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No. 104: Mar-Apr 1996

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Ball Lightning Materializes In A Sitting Room

July 24, 1994. Oxfordshire, England. It was a hot, humid day that produced strong thunderstorms. Some 14 kilometers west of Oxford, Mr. and Mrs. Langer were in their sitting room when the following sequence ensued:

"The storm was almost overhead and I knew the next one would be a cracker, but almost five minutes went by in perfect silence. The window is very big, almost one wall in glass, and was wide open. My husband and I sat in recliner chairs side by side with our backs to the window. Suddenly a shaft of brilliant light came over our heads into the middle of the room and seemed to form itself into a white ball as big as a car tyre. It bounced gently upwards and about five feet from the ground it exploded with a terrible noise.

"No rain was falling at the time of observation. The ball was in view for two or three seconds and emitted no noticeable heat or odour. It was opaque in appearance and its colour changed from reddish gold to white before it blew up, at which point it was about one metre away from the room's occupants. No traces were left by the ball other than 'some slight brown marks on the carpet', which were all but removed by cleaning."

(James, Adrian; "Ball Lightning in Oxfordshire, July 1994," Journal of Meteorology, U.K., 20:309, 1995. Journal address: 54 Frome Road, Bradford-onAvon, Wiltshire, ENGLAND BA15 1LD.)

Reference. Other instances of ball lightning materializing inside enclosures are cataloged in GLB10 in our catalog: Lightning, Auroras. To order, visit: here.

From Science Frontiers #104, MAR-APR 1996. 1996-2000 William R. Corliss

Science Frontiers Sourcebook Project Reviewed in:

Quotes

  • "A sourcebook of unexplained phenomena is therefore a valuable addition to a collection of scientific literature. William R. Corliss has provided this in the past with his source books of scientific anomalies in several subjects, and now he has provided it for astronomy. He has done an excellent job of collecting and editing a large amount of material, taken in part from scientific journals and in part from scientific reporting in the popular or semi-scientific press." -- "The Mysterious Universe: A Handbook of Astronomical Anomalies", reviwed by Thomas Gold, Cornell University, in Icarus, vol.41, 1980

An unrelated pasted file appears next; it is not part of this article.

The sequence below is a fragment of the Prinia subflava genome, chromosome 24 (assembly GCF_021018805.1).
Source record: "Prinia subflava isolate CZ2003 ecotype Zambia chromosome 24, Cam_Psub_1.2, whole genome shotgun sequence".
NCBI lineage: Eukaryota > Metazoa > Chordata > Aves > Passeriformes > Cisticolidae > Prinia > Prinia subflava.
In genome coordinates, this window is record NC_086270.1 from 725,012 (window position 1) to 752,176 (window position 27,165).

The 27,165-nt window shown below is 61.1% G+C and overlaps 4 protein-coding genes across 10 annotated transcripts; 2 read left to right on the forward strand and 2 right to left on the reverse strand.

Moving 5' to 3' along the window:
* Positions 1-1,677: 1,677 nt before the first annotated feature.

• "An interesting, systematic presentation of unusual weather [..] This book is recommended for a general audience" --"Corliss, William R., Tornados, Dark Days, Anomalous Precipitation, and Related Weather Phenomena, Sourcebook Project, 1983.", revieweed in Choice, September 1983
  • "..the science is necessarily somewhat speculative, but Corliss's symthesis is based on reputable sources." -- "Corliss, William R. (Compiler). Lightning, Auroras, Nocturnal Lights, and Related Luminous Phenomena" reviwed by Joseph M. Moran, Univ. of Wisconsin in Science Books and Films, Sep/Oct 1983

  • "Before opening the book, I set certain standards that a volume which treads into dangerous grounds grounds like this must meet. The author scrupulously met, or even exceeded those standards. Each phenomenon is exhaustively documented, with references to scientific journals [..] and extensive quotations" -- "Book Review: The moon and planets: a catalog of astronomical anomalies", The Sourcebook Project, 1985., Corliss, W. R., Journal of the Royal Astronomical Society of Canada, Vol. 81, no. 1 (1987), p. 24., 02/1987